The crown on top of the Bridger Mid BDry’s proverbial head is its durability. It braved through everything the outdoor threw at it, only taking in a few light scratches after our week-long testing.

Do yourself a favor and get this doozy of a boot right now!

See our full review and facts

There’s nothing quite like taking on trails with great control. If that’s what you’re after, the Sawtooth II Mid BDry is for you.

Comfortable from the get-go, this Oboz hiker didn’t hold back in giving our tootsies the pampering we needed. In all this comfiness talk, however, we are compelled to give extra credit to the Sawtooth II Mid BDry’s snug heel and applause-worthy roomy toe box.

We can’t deny its mighty secure collar. Yes, shaky ankles have no place in the Sawtooth II Mid BDry! Make no mistake, though: Its supportive shaft is by no means restrictive. That’s right—you can still be your agile self in this super-fine alternative!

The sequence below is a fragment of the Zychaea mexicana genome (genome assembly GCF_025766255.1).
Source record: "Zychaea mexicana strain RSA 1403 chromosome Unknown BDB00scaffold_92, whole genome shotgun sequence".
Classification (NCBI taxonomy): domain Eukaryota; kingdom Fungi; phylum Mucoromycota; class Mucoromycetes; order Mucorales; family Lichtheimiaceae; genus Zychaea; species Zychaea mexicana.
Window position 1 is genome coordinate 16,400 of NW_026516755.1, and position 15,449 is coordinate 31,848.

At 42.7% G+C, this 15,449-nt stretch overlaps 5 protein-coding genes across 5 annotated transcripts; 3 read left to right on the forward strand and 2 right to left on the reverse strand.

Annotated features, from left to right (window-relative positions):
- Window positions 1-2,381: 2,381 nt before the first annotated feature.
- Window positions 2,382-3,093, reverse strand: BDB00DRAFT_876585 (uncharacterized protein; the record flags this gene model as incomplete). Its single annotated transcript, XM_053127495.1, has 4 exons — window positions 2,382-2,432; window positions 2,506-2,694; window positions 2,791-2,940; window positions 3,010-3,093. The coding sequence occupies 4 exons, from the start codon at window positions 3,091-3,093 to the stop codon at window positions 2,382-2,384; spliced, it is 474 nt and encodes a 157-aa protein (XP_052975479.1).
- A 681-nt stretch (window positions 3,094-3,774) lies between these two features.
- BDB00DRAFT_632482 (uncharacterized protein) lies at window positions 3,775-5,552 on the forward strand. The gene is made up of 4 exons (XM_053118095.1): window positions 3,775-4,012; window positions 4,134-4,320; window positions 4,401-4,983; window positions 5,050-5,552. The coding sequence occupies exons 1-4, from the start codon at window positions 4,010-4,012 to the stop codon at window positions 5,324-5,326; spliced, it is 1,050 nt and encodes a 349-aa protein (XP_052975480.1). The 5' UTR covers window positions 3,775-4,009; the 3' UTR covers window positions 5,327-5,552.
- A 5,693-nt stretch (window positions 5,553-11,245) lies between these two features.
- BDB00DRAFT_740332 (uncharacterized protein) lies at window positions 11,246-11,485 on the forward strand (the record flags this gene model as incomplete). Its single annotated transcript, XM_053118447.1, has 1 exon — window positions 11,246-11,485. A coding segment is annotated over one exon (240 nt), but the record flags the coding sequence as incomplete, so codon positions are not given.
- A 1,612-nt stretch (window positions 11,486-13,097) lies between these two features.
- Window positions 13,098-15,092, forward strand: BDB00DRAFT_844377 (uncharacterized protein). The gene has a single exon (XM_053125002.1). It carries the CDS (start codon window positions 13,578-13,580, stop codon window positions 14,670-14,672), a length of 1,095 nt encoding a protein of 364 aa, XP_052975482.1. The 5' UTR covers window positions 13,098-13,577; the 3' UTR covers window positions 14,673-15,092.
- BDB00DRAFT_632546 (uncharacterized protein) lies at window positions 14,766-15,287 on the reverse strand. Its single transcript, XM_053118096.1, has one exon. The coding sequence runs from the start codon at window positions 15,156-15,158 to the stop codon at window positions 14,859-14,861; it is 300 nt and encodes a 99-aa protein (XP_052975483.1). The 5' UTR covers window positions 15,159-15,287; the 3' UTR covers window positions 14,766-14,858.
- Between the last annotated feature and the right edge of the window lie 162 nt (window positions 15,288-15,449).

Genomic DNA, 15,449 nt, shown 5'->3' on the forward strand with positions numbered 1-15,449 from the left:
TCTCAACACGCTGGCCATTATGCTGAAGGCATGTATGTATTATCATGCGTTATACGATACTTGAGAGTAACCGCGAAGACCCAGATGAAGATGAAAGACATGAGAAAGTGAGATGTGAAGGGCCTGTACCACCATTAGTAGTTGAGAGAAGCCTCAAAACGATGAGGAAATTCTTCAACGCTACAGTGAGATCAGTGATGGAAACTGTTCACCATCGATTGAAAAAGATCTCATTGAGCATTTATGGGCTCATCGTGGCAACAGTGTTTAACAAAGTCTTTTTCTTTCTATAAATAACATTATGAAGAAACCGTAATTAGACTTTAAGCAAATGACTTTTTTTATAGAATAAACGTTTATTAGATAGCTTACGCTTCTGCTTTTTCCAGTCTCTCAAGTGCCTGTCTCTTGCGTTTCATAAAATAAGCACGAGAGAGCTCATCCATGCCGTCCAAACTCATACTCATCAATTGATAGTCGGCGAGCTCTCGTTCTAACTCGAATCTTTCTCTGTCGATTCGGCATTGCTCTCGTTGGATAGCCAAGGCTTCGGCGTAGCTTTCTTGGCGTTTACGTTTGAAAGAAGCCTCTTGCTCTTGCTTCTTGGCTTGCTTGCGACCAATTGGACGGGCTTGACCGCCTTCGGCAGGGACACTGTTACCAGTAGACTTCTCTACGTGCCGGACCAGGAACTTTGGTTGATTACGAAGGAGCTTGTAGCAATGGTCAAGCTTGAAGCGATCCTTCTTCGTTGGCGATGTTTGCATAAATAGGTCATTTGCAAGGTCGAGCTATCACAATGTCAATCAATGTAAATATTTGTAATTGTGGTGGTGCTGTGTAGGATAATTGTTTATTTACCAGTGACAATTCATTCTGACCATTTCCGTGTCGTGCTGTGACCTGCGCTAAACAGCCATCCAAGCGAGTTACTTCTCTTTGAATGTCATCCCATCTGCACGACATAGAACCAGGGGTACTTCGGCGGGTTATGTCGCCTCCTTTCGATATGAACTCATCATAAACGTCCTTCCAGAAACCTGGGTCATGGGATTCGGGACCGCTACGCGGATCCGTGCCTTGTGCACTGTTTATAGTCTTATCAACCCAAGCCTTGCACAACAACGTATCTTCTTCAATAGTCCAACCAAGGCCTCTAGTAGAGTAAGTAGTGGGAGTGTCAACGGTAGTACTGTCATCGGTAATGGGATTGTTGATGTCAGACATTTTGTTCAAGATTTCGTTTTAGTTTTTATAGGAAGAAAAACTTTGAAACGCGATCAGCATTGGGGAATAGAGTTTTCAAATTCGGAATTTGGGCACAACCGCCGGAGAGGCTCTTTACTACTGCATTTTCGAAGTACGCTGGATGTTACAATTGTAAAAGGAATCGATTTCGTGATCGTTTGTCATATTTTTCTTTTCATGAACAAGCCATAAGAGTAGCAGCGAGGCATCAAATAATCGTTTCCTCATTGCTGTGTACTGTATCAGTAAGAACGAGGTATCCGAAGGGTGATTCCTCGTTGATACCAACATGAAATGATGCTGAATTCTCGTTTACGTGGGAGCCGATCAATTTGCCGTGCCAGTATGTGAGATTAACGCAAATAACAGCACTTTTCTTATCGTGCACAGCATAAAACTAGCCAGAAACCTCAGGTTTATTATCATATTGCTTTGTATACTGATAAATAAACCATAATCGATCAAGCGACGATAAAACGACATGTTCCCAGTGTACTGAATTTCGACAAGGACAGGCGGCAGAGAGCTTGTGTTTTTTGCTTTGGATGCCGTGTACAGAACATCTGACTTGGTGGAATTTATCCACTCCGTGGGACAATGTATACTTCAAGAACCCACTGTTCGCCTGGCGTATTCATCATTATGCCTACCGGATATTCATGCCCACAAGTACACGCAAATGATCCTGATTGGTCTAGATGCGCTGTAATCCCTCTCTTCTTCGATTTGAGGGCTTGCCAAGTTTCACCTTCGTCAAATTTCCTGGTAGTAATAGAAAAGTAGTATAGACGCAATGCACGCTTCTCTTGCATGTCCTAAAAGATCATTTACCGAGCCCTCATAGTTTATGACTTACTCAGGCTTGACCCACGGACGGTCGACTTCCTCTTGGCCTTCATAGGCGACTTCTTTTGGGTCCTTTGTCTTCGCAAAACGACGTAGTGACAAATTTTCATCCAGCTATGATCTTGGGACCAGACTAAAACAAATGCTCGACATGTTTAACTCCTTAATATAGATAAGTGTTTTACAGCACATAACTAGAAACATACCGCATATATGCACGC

How did it prove its worth to us on the trail, you ask? Well, it didn’t relent on rugged terrain, nor did it cause us to lose footing on this slippery incline we had to scale. On wet slab, we’d give the Sawtooth II Mid BDry’s traction flying colors, too!

Just like our top pick, the Sawtooth II Mid BDry impressed us on the waterproofing front. That said, we wish it had more breathability going for it.

Nonetheless, the Sawtooth II Mid BDry is something we highly recommend in case our top pick is nowhere to be found. Simply shell out a measly $150, and this bad boy is yours!

See our full review and facts

Best lightweight

Are you a big fan of Oboz? Do you prefer traveling light? If you answer YES to both, don’t forget to add the Arete Mid BDry to your shopping list!

Weighing no more than 465 g per boot, the Arete Mid BDry is all for bigger, unshackled strides. Its lightness, however, should not be mistaken for flimsiness. Quite the contrary, in fact, in that our time with it was marked with incredible underfoot and forefoot protection. Extra credit goes out to its rubber bumper for shielding our piggies from bumpy obstacles!

On the inside, our feet were welcomed with grand comfiness. Throughout our day-long adventures-slash-tests, the Arete Mid BDry proved to be extraordinarily plush. Its heel, its padded cuff, its instep—every inch felt great.